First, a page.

This post has been sponsored by TENA, but all thoughts are our own.
One in every two females experience light bladder weakness, in which they pass small amounts of urine involuntarily. The littlest things may cause it. In 62 percent of women, it comes right after a cough or sneeze. Others leak when they laugh.
How to prevent light bladder weakness is a burning question in the minds of thousands of women. The answer is often overlooked: a healthy pelvic floor.
Introducing the pelvic floor
Your pelvic floor props up the spine and supports the abdominal cavity. Picture it as a crib that bears the uterus, bowel, and other organs in the pelvic region. Its strength relies on a mass of muscles and ligaments, which interweave around the pelvic walls and closes in at the bottom to create the pelvic and urogenital diaphragms. The pelvic diaphragm surrounds an important trio of openings: the vagina, rectum, and bladder. As such, the pelvic floor is instrumental in childbirth, urination, defecation, orgasm, and sexual stimulation.
Yet the pelvic floor is very much susceptible to overstretching and tearing. A weakened pelvic floor may be attributed to:
- childbirth, especially by Cesarean section
- chronic coughing
- large uterine fibroids
- excessive straining during defecation
- diet of processed food
- physical inactivity
Seven out of 10 women have conditions associated with disorders of the pelvic floor. Apart from light bladder weakness or full-blown urinary incontinence, a compromised pelvic floor could lead to the following conditions:
- incomplete excretion of urine or stool
- painful copulation
- reduced sexual satisfaction
- inability to attain orgasm
- sagging uterus, rectum or bladder
- lower back pain
- lower abdomen pain
Avoiding pelvic floor conditions
Opt for a high-protein diet of natural food. Such is vital for building and healing the muscles on the pelvic floor, including those in the vagina. If it’s tricky to obtain unprocessed food on a daily basis, include a safe, effective nutrition supplement in your diet. A nutritious diet can also protect the pelvic floor in a roundabout way, by preventing obesity, which exerts unnecessary pressure on it.
Quitting smoking also helps. One of the many causes of pelvic floor disorders, chronic coughing, is an upshot of frequent smoking.
Kegels exercises are traditionally held to be important for pelvic floor strengthening. Yoga and Pilates help too, considering their core-strengthening benefits. You may also like squatting or getting perineal massages.
Benefits of pelvic floor exercises
Doing pelvic floor exercises every day helps prevent light bladder weakness at least. If you do them long enough early in life, you would have fewer problems with your bladder as you age. But pelvic floor exercises do more than just preventing a leaky bladder. They enhance your sexual experiences and, if you’re pregnant, prepare your body for labor.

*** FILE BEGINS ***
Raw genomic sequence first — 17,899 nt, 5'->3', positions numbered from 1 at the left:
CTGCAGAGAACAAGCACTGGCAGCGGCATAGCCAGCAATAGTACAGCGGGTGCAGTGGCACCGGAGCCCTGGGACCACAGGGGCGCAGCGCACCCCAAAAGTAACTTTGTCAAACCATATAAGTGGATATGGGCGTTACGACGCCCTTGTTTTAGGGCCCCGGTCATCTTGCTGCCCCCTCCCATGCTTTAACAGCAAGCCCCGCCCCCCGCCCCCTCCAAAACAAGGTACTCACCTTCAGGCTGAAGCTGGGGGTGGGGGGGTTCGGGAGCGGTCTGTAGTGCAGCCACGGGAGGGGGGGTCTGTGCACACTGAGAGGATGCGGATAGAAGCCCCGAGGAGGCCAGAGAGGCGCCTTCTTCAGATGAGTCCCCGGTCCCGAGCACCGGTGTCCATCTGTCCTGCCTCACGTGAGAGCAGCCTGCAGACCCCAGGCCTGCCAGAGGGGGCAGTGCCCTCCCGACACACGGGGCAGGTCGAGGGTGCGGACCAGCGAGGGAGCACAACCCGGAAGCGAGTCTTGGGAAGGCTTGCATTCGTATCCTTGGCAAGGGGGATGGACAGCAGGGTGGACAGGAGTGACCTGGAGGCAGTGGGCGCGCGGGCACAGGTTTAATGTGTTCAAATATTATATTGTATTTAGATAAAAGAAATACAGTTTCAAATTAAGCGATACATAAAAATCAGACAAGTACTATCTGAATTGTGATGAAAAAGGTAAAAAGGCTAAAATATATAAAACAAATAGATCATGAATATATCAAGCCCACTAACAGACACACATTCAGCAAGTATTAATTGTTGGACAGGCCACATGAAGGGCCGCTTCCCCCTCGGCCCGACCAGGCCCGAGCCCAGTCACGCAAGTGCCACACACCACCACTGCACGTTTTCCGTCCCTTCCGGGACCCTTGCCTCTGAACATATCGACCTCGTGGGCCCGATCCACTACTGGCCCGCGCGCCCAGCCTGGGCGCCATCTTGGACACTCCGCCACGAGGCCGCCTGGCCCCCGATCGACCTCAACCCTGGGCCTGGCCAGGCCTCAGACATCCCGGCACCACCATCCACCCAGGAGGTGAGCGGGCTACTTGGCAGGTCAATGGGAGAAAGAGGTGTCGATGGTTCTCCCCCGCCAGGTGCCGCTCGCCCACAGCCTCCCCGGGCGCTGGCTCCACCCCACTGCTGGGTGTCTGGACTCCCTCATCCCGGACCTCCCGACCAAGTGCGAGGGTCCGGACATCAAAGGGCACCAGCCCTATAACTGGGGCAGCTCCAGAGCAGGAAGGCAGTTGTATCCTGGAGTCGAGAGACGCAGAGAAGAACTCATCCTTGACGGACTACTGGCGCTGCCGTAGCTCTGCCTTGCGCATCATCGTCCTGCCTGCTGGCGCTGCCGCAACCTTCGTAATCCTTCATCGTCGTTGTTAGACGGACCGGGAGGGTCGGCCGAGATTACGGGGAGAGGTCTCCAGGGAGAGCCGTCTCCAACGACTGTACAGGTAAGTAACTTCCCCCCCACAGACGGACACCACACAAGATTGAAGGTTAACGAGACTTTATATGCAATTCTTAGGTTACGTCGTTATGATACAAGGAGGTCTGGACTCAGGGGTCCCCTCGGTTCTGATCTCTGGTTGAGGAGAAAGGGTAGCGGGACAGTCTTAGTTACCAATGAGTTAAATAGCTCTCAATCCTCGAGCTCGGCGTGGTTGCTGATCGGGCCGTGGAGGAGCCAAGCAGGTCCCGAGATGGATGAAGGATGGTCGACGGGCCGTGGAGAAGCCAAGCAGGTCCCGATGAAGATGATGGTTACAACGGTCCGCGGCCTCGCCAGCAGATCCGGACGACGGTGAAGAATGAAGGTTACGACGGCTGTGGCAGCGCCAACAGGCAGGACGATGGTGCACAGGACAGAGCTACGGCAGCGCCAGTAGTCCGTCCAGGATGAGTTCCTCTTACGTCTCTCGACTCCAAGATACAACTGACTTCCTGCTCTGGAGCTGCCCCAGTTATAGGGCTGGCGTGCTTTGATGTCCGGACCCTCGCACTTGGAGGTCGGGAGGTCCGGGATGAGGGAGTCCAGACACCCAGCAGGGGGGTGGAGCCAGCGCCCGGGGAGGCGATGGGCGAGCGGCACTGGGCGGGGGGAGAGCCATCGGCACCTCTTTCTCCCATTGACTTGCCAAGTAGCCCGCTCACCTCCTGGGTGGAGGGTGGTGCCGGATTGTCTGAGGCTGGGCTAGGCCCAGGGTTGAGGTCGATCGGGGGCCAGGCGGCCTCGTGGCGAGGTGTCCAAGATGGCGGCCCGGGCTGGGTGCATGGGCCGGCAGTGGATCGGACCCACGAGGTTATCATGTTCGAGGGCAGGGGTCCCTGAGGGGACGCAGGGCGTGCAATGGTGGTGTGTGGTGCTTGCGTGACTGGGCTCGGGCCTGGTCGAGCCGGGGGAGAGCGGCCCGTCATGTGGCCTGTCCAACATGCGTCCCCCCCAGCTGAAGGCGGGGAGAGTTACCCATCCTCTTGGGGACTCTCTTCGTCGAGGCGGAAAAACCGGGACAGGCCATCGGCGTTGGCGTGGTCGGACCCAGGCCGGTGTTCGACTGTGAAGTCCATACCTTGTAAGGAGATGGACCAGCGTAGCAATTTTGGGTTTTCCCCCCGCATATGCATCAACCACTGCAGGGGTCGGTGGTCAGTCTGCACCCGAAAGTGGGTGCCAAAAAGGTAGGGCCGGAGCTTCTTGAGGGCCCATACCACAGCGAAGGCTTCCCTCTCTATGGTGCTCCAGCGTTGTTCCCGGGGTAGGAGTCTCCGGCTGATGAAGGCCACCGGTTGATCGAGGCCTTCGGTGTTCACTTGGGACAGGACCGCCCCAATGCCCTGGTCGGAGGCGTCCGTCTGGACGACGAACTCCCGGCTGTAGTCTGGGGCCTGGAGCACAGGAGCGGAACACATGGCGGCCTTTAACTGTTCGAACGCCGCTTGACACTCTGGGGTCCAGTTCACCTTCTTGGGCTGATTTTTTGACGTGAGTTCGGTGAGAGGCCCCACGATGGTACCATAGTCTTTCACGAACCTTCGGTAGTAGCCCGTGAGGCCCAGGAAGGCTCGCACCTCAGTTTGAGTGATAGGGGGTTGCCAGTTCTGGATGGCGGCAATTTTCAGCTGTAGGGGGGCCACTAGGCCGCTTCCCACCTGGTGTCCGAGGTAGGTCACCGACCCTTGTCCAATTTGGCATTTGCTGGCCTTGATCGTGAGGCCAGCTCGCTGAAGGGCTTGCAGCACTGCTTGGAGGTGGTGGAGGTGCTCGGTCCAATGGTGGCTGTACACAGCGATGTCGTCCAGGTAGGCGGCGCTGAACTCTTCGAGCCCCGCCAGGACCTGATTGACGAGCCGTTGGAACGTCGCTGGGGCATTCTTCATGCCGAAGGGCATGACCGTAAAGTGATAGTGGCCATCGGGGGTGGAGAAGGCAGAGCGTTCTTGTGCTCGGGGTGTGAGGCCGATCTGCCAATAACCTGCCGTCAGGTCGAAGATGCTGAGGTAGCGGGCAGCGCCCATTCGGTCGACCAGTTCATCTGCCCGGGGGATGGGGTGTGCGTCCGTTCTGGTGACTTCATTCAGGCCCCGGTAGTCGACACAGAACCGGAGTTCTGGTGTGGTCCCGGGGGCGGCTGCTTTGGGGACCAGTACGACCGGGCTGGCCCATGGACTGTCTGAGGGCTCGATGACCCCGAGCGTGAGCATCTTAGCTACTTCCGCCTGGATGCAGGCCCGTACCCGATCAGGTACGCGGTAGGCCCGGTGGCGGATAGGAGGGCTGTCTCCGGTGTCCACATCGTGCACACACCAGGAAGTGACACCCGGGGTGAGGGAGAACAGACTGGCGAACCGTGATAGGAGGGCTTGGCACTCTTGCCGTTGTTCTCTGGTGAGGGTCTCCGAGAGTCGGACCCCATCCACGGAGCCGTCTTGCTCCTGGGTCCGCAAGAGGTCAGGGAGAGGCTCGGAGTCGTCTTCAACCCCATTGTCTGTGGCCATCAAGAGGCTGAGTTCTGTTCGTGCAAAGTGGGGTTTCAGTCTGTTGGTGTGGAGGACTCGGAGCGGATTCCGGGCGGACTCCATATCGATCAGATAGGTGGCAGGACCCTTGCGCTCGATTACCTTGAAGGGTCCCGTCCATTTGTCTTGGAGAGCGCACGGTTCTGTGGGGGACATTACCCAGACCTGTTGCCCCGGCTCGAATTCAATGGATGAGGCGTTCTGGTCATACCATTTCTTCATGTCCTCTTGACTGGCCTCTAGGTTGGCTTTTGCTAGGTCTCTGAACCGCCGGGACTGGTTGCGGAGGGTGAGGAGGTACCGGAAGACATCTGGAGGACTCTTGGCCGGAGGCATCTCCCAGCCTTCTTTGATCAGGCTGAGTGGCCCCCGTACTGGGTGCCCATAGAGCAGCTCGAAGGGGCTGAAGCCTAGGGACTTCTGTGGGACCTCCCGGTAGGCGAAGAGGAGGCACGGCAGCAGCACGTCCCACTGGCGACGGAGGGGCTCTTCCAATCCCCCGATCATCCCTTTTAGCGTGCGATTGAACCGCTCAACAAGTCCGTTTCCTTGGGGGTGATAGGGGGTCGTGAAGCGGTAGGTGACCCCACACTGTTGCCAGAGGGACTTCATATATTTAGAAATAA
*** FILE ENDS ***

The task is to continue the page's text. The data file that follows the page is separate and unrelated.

Not for nothing is the pelvic floor said to contain the ‘love muscles.’ The muscles that comprise the pelvic floor surround not only the vagina but also the clitoris. Your sexual responses therefore improve with the strength level of your pelvic floor muscles. Since it facilitates blood flow and nerve response around the vagina and clitoris, a strong pelvic floor ensures utmost sexual stimulation. Every touch would seem pleasurable. Research even shows that women with a strong pelvic floor achieve multiple orgasms, let alone an enhanced control of them.
Strengthening the pelvic floor is just as important to conceiving women. During pregnancy and delivery, the pelvic floor is under intense pressure, so it’s not unusual for you to leak upon laughing, coughing, sneezing, or overexerting. If you do enough pelvic floor routines, such leaks would be greatly lessened. Pelvic floor exercises also help restore your vaginal elasticity and shape after childbirth.
Pelvic floor exercising is all the more important when your maternal clock has stopped ticking. Estrogen levels dwindle significantly during menopause, weakening the pelvic floor. Fortifying your pelvic floor before and during this pivotal time strengthens your core; ensures gratifying sex; and reduces your vulnerability to stool/urinary incontinence over the years.
For all their advantages, pelvic floor exercises are a stretch to remember, especially within a fast-paced lifestyle. A spanking-new application promises to put you on track.
Called my pelvic floor fitness or ‘my pff,’ this app helps you achieve just that. This Android/iPhone app provides expert advice on pelvic floor exercises. You’ll know when, where and how to exercise your pelvic floor with its professionally made tutorial videos.
Pre- and post-natal exercise professional Liza Webb handles these easy-to-follow video classes with professional Pilates instructors. They would teach you how to correctly and effectively perform pelvic floor exercises for maximum results. my pff teachers would skillfully explain and guide you through each exercise.
my pff comes with a progress tracking feature, which keeps you aware of your gains in toning your pelvic muscles. The app also gives you the option of receiving reminders to perform the exercises every day, at a time you appoint.
my pff is as discreet as can be. You can perform its recommended exercises virtually anywhere. Nobody has to know.
Developed by lights by TENA, my pff is currently available for free via the Apple App Store and Android Market.
Know that you have a choice not to come down with really serious pelvic floor conditions. Don’t wait until you are left with no choice but undergo surgery for a compromised pelvic floor. The simple, free things in life—such as downloading my pff and following a healthy diet—can preserve your wellbeing for the long term.